Technically, the insurance companies that cover Medicaid patients can approve generic strips, but not without prior authorization, Rosenbaum said. That means prescriptions are often written for the more expensive Suboxone. Starting in May, DMAS has ordered managed care organizations to begin distributing a $10.65 dispensing fee to pharmacists in an effort to make up for those losses. But Hylton wasn’t sure the increased reimbursement would fully solve the problem.
“It’s a one-time fee, but most patients get their refills every week,” he said. “So if I fill four prescriptions for a patient a month, I might make a dollar and a half on the first one, but I still lose money on the next three.”
It’s an added strain that underscores one of the biggest challenges in expanding substance use treatment — stigma. Hylton said existing barriers, from DEA scrutiny to monetary losses, are a real discouragement to many pharmacists. But he said there are also ways around those issues. Currently, he’s one of the only pharmacists willing to dispense Suboxone in Southwest Virginia and said he’s had no problem getting an increased allocation from his supplier. Other pharmacies have the same option of talking to their wholesalers and taking the extra step to validate prescriptions, Hylton said, but some businesses are resistant to accepting patients in recovery.
“If you’ve ever been in a small town, some of these people are known in the community,” he said. Many patients have had past run-ins with the legal system and often require more care, especially early in their treatment. Recovery programs are vital to helping them rebuild, but Hylton said patients often face pre-existing stigma that’s difficult to overcome.
Rosenbaum said there’s also existing bias against medication-assisted treatment by some providers and community members, who still believe in abstinence-only recovery models. Both she and Hylton said the current dispensing challenges are sometimes used to avoid taking on new clients.
“It’s a good excuse for a pharmacy who wants to say, ‘Well, we only have so many patients we can take,’” Hylton said.
DMAS officials had the same concerns. Harrell said there are valid worries about inappropriate prescriptions from unethical providers, but the agency has tried to address barriers raised by pharmacists over the past several months. Its March memo explicitly encouraged pharmacies to ask for increased allotments from wholesalers and included talking points to justify the request, including statistics on Virginia’s worsening opioid epidemic.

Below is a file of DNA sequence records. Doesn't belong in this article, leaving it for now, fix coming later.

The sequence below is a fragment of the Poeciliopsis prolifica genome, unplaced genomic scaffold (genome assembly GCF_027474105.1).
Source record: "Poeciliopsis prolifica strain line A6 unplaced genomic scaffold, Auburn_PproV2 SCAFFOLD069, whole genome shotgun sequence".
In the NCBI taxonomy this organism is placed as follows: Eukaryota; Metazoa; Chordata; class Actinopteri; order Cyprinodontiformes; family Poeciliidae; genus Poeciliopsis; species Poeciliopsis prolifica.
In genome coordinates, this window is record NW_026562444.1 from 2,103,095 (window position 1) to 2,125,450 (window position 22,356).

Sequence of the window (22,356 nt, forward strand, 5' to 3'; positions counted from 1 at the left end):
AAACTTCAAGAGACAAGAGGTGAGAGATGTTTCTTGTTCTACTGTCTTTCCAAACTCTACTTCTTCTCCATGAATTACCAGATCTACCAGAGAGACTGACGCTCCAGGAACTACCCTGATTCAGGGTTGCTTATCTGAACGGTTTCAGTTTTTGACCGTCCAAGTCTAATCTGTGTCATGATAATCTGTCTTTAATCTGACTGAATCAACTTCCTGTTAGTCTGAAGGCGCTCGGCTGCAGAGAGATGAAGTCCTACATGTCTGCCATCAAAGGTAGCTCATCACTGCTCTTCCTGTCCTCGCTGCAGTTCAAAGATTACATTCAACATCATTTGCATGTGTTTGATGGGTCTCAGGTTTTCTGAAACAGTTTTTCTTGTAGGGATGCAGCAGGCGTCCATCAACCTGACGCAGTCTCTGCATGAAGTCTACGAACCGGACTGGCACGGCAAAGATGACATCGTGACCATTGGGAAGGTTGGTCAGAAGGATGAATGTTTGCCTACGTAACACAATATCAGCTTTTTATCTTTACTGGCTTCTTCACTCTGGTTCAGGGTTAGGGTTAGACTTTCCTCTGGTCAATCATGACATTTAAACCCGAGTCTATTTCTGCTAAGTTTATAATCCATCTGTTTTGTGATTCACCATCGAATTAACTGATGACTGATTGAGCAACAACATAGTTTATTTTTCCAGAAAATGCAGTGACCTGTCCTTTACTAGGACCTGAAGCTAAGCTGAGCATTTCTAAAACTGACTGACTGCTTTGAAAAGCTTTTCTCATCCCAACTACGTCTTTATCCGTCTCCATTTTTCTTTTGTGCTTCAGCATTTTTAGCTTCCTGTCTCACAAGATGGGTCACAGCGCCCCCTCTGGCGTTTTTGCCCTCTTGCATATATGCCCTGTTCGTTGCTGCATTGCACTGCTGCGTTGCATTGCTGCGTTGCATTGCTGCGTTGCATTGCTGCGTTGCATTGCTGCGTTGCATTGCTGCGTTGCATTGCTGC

In 2020, the first year of the pandemic, fatal overdoses increased by nearly 48 percent over the previous year. At the same time, the number of approved prescribers in Virginia jumped by 246 percent and Medicaid members diagnosed with opioid use disorder climbed by nearly 54 percent, according to data from the department.
Health experts are pushing for increased access to medication — often described as the gold standard in treating opioid addiction — to reverse those trends. But despite growing clinical acceptance and Virginia’s efforts to overcome dispensing challenges, DMAS officials say they still encounter pharmacies who put up signs declaring they won’t fill those prescriptions. It’s getting increasingly difficult to justify, they said, given the clear encouragement coming from the state.
“We’ll talk to a provider or pharmacy and they’ll say, ‘Well, this is the main barrier,’” Fusco said. “And we’ll address that barrier, but then all of a sudden there’s another issue. So it’s like, ‘Okay, is it really the barrier, or is it stigma?’”
“It seems like no matter what we do, it’s never quite enough,” he added.